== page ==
Michele Attias Life Coach

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Why Changing Your Habits Should Be Your New Goal

When reflecting on the goals we set each year, there is an element of overwhelm which makes them hard to grasp. They are the one thing we endeaveur to master every new years eve and by January 21st we are unmotivated and bored with the goal we set out to accomplish. 

Habits however hold a different meaning and energy.

Do you notice that successful  people seem to build a different level of habits, starting from the moment they awaken. They arise differently, have a different ritual, practice, language and focus to the rest of us. Whether it be Richard Branson, Tony Robbins, Oprah Winfrey or Deepak Chopra, they all have habits that built over time create a connection to their purpose and their vision for success.

It’s hard to imagine them playing games on their phones, staring vacantly into space or using procrastination as a way of excusing their to do lists. They were born with the same potential as we were, and in fact in some cases were born into the poorest and most difficult of backgrounds.

So what makes them different?

Is it the massive wealth they’ve amounted, their confidence levels or (dare I say it) luck?

Not at all, you see the difference is small yet monumental. They have created different habits that built over time create a life they have carefully crafted. They’ve surpassed their default setting and created new patterns of behaviour which incrementally grows their success, rather than relying on their habitual one.

It begs me to ask.

Which habits engulf your every moment?

We're all familiar with the habitual behaviours we've taken on that have stuck to us over the years that have neither served us nor increased our likelihood of success.  Fine tuning your habitual behaviours ensures you stick to a daily practice that can empower and pave the way to the destination you are driving to.

They represents a slow progression, building up to a crescendo of new behaviours and actions which slowly begin to shape and create a new energy and (hopefully) a new more exciting future.

If you want to change any area of your life, resist setting goals, create a new habit or behaviour instead.

As an example, a few weeks ago I was coaching a client about his stress levels, on further reflection he sat back and stated "I think the problem is my habits".

In my experience, I didn’t believe it was just his habit but the language he used to describe these habits. For example, when he described his daily routine, the language he used was "My e-mail inbox pulls me in".

Since when did an e-mail inbox seduce you into its clutches?

Rather he gets such a great feeling from opening his e-mails, as he feels needed and important.  I encourage him not to force any change, but to just observe what he does for the next few weeks.  Each time he finds himself choosing to access his e-mail inbox, he could say to himself “I’m choosing to check my e-mails"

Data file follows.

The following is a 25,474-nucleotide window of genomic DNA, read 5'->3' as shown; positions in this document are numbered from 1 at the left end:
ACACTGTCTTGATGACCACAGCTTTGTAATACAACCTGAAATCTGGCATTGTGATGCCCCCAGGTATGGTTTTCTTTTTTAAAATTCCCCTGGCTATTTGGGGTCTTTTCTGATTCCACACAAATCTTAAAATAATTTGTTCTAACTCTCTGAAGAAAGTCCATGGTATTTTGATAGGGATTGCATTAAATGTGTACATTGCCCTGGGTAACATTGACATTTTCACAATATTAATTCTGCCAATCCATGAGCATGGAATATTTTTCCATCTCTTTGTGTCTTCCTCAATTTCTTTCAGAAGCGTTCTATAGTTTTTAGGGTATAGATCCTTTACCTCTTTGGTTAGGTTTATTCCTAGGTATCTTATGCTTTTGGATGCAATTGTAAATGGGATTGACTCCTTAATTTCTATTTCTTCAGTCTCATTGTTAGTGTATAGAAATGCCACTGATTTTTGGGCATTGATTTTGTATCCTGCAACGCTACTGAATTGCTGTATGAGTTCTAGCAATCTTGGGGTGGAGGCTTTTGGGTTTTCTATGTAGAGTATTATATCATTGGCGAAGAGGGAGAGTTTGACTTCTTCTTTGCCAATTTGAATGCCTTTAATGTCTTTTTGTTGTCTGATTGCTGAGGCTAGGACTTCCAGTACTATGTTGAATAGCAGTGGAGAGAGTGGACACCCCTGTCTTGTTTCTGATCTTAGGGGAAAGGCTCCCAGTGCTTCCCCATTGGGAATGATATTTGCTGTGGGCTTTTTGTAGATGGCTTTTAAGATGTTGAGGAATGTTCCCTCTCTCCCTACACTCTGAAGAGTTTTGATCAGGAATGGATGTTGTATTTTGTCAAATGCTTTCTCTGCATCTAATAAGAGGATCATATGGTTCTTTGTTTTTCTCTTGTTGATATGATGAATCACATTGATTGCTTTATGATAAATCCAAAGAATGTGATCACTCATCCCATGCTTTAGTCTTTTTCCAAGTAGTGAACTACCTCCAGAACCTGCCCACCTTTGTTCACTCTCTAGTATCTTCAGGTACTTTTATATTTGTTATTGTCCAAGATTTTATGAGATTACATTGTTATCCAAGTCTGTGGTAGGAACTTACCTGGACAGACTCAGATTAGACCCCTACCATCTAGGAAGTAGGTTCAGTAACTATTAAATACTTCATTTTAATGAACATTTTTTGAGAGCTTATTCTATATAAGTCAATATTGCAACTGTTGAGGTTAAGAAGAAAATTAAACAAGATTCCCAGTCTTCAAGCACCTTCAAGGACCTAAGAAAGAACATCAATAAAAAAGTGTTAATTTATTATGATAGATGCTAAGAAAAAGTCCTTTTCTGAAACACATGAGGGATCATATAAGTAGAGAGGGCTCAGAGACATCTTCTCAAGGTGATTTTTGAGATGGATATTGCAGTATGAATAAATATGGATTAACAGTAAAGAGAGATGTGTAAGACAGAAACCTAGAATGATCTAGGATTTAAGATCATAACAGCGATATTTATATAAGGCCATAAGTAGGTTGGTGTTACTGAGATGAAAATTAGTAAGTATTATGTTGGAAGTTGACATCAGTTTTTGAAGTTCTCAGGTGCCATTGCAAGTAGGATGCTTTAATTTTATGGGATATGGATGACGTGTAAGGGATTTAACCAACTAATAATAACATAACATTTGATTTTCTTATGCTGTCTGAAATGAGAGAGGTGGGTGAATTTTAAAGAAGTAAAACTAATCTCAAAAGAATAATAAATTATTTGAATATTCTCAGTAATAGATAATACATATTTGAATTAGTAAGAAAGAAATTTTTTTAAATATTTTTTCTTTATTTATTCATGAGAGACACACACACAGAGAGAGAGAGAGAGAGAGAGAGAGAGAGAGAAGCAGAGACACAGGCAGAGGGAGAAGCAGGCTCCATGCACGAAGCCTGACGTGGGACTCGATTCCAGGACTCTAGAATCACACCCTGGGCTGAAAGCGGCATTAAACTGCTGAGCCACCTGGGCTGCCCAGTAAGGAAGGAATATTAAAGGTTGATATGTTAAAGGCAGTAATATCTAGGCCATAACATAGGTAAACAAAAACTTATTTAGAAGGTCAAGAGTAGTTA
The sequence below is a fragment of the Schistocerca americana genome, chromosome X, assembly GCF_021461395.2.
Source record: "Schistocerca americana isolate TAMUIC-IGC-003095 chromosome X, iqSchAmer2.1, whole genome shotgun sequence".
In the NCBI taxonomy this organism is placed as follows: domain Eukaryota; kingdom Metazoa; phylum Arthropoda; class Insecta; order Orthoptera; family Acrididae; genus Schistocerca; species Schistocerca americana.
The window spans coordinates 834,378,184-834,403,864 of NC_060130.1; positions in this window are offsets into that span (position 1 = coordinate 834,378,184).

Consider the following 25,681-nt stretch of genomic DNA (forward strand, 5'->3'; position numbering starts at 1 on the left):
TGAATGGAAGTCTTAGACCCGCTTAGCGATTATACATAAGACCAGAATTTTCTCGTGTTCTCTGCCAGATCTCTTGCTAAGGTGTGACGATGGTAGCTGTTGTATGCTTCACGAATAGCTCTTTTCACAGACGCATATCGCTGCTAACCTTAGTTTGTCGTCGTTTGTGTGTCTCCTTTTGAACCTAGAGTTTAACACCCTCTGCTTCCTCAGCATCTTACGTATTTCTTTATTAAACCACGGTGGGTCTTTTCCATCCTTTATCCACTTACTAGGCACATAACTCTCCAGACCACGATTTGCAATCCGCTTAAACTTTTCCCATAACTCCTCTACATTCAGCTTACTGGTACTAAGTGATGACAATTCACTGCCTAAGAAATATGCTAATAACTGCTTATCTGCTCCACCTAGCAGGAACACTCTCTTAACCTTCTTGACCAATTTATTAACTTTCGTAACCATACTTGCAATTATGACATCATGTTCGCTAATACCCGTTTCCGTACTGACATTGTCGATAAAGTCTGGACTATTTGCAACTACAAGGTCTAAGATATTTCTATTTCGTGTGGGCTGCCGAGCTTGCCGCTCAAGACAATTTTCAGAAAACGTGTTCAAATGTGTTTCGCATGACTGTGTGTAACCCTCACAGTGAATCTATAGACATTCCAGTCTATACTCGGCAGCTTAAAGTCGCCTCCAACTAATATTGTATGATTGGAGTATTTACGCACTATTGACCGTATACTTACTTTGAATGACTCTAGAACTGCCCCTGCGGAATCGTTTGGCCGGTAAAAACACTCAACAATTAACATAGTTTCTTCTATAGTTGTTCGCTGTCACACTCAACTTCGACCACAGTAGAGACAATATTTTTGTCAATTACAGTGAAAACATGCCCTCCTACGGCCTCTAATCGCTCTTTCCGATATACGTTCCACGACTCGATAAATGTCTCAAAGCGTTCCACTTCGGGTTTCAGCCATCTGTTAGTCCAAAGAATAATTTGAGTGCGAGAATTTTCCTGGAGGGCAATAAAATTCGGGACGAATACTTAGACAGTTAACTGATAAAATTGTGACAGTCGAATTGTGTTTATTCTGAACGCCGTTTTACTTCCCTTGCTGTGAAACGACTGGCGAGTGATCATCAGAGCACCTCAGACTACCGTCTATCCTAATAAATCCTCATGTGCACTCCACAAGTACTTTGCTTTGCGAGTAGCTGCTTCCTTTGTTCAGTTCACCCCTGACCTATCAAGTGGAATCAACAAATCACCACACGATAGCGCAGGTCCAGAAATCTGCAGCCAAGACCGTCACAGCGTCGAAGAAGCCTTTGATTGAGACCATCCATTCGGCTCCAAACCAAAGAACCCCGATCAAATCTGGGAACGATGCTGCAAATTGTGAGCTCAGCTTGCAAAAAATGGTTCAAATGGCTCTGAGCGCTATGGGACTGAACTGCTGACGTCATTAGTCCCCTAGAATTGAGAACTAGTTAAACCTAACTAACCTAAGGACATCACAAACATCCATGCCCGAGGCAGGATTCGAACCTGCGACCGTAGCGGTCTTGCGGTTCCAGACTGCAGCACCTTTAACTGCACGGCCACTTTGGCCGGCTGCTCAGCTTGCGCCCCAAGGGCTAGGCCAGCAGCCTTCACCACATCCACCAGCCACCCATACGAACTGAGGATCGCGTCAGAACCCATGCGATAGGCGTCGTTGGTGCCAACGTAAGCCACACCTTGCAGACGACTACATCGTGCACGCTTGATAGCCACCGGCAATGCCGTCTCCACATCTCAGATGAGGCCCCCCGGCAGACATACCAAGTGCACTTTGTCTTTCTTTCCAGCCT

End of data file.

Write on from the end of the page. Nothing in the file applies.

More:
This allows him to become completely engaged in the process rather than passively navigating through his behaviours and habitual patterns like a hypnotised victim.

There was only one question I had for him, and it was, "Is this habit serving you?" His immediate response was “Not at all, it makes me distracted, unfocused and stressed".

Isn’t it fascinating that even when we know something can potentially be destructive, unproductive and senseless, we carry on doing it.

It’s important to verbalise this as a matter of choice rather than something you passively drift into.  As expected, the next magical phrase on his lips was “How can I change it?”.

It is pointless trying to attempt to change this, all he needs to do is replace this habit (which makes him feel needed and self important) with another more healthier habit which brings about an even better feeling.

If he would feel a more effortless joy, focus, presence and accomplished through more productivity by checking his e-mails less, this could certainly replace one habit for another, still bringing about a great feeling.

The habit formula in 9 steps:

  1. Start with observing your habits without judgement or attempting to change them.
  2. If you were your best friend, which habits would you encourage to stop?
  3. Start using the word ‘choosing to’ rather than using passive language such as ‘I had to’ ‘I was sucked in’ ‘I’m pulled in'.
  4. Ask yourself which one habit is taking you away from the life/business you want?
  5. If that habit was not in your life, what would life look like?
  6. What would it feel like?
  7. What need is the habit fulfilling?
  8. What feeling does continuing to engage in this habit give you?
  9. If you could replace it with a healthier/more productive habit, what would it be?

If you reflect on where you are in life right at this moment, begin to explore your daily habits. If you’re broke, reflect on the habits you have around money which are keeping you financially defunct.  If you’re overweight, examine your eating patterns as well as your excersize routine.

You only need to take a long hard look at your life to wake up to the effects of what your daily habits have produced. Is it not about time you raised the game, created new habits and crafted a new, more productive and exciting future.

Categories
Self Development
Tags
Lifestyle Coaching
Life Coaching
Leadership